We understand that it is tempting for your child to run on the wheels once he/she gets hold of the heelys, but it is better not to take the risk. If the wheels are on all the time then your child might not be able to suppress the urge of skating around all the time. . (lenehan, 2007)

Being always on the wheel increases the risk of injuries. Your child is likely to fall more if the wheels are on. It does not necessarily mean that the wheels should be completely removed. But put back the wheels only when your child is fully equipped with proper protection from his/her head to knees.

In this way the impact of injuries can be decreased. Many children refuse to take the safety equipments as they think it is an extra burden or it is something which will make them look un-cool. However, you as a parent need to play the role of the bad cop. Make a rule that the wheels will get attached only if your child agrees to put all the safety equipments.

Avoid slipper surfaces

Discourage your child to be out in heelys if it snows or rains outside. When the track is slippery the risk of accidents increases. Your child is more likely to fall down and break a bone when running on heelys on a slippery surface. (aarons, 2008)

Experts suggest that the lack of friction in the ground makes it difficult for the kids to maintain control. So, it is easier for them to crash into a tree or a lamppost on a slipper surface. They might as well fall down and hurt their head.

Also the same time, the slippery surfaces increase the speed of the movement. So, it is more likely that your child will lose control and stumble. That is why it is better to pack the heelys off completely during wet weather. Heelys should be back again when the weather is dry and sunny and the roads are dry enough to skid through with even pace.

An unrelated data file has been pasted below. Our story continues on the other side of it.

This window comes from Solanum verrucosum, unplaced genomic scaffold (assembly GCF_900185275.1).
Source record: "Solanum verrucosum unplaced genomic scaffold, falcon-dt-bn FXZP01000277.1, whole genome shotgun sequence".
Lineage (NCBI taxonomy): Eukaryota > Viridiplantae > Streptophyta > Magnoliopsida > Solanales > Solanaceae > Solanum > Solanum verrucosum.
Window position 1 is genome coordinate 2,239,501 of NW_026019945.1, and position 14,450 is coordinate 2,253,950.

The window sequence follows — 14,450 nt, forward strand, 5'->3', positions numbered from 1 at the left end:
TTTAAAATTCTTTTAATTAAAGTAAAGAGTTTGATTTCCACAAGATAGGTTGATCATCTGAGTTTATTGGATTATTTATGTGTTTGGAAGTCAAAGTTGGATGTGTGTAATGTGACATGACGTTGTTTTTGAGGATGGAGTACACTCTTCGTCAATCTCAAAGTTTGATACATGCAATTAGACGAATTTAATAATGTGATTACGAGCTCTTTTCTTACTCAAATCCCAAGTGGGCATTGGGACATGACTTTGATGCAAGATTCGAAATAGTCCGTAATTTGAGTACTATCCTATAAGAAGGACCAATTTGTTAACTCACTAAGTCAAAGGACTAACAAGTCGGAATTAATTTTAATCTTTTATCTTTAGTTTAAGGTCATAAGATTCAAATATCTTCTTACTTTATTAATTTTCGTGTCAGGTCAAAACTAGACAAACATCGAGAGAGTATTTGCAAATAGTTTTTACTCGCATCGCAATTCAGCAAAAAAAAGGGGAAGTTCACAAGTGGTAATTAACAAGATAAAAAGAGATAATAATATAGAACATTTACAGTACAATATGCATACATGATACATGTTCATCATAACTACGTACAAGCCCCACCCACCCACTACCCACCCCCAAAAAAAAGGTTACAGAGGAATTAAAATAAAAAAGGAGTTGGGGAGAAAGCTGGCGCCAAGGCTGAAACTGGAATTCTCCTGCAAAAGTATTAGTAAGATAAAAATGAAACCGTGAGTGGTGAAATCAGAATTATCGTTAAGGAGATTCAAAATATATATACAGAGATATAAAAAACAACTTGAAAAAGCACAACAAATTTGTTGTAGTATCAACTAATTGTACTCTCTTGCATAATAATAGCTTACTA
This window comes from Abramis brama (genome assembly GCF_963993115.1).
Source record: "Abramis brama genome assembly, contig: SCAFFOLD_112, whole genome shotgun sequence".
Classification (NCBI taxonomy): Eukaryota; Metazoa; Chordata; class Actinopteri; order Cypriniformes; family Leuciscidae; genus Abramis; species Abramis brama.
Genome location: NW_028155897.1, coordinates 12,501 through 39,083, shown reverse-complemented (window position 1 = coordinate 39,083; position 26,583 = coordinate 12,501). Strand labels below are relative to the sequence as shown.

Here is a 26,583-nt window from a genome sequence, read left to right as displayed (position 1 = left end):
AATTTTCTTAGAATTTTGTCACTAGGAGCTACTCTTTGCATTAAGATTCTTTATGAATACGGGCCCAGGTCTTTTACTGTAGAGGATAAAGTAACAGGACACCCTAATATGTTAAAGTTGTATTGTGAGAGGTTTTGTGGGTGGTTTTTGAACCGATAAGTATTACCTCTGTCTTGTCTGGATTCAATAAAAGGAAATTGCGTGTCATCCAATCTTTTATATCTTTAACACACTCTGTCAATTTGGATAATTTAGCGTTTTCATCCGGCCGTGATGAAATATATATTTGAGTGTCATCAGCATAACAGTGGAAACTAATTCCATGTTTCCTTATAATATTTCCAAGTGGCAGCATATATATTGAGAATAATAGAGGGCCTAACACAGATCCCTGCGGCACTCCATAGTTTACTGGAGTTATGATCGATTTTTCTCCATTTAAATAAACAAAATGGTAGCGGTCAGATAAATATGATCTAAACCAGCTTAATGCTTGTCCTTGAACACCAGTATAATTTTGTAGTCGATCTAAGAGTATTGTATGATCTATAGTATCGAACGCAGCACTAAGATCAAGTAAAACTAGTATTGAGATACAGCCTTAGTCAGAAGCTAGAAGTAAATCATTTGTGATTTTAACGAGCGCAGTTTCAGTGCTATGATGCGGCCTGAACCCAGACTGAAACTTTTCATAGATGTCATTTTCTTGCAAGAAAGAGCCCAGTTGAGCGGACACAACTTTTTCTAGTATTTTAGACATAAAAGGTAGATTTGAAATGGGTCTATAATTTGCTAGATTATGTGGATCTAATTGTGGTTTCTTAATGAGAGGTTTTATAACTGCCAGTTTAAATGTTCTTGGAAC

Say no to heelys indoors

As is the ground rule for all outdoor games, say no to heelys when your child is indoors. There is more than one reason to do that. Firstly the floor of your home would be much more slippery when compared to the road or the park. This would mean that your child will have less control over his/her speed or motion. This lack of control will automatically indicate that the chances of a fall will increase. (sheehan, 2007)

The second reason why Heelys should be discouraged at home is because indoors you have many obstacles to movement. Inside your home there are furniture, glass items, and even stairs. If your child crashes to any of them the risk of injury is fatal. Falling of the stairs in Heelys can not only break his/her bones but can give him/her a fatal blow on the head.

Conclusion

Heelys are always great fun for the kids. But it is always important that you take these safety precautions to prevent injuries for your kids. Educate your child about the consequences and allow your child to have fun with them by maintaining the precautions.

Reference

https://www.ncbi.nlm.nih.gov/m/pubmed/17239880/

https://journals.lww.com/pedorthopaedics/Abstract/2008/07000/Pediatric_Heelys_Injuries.3.aspx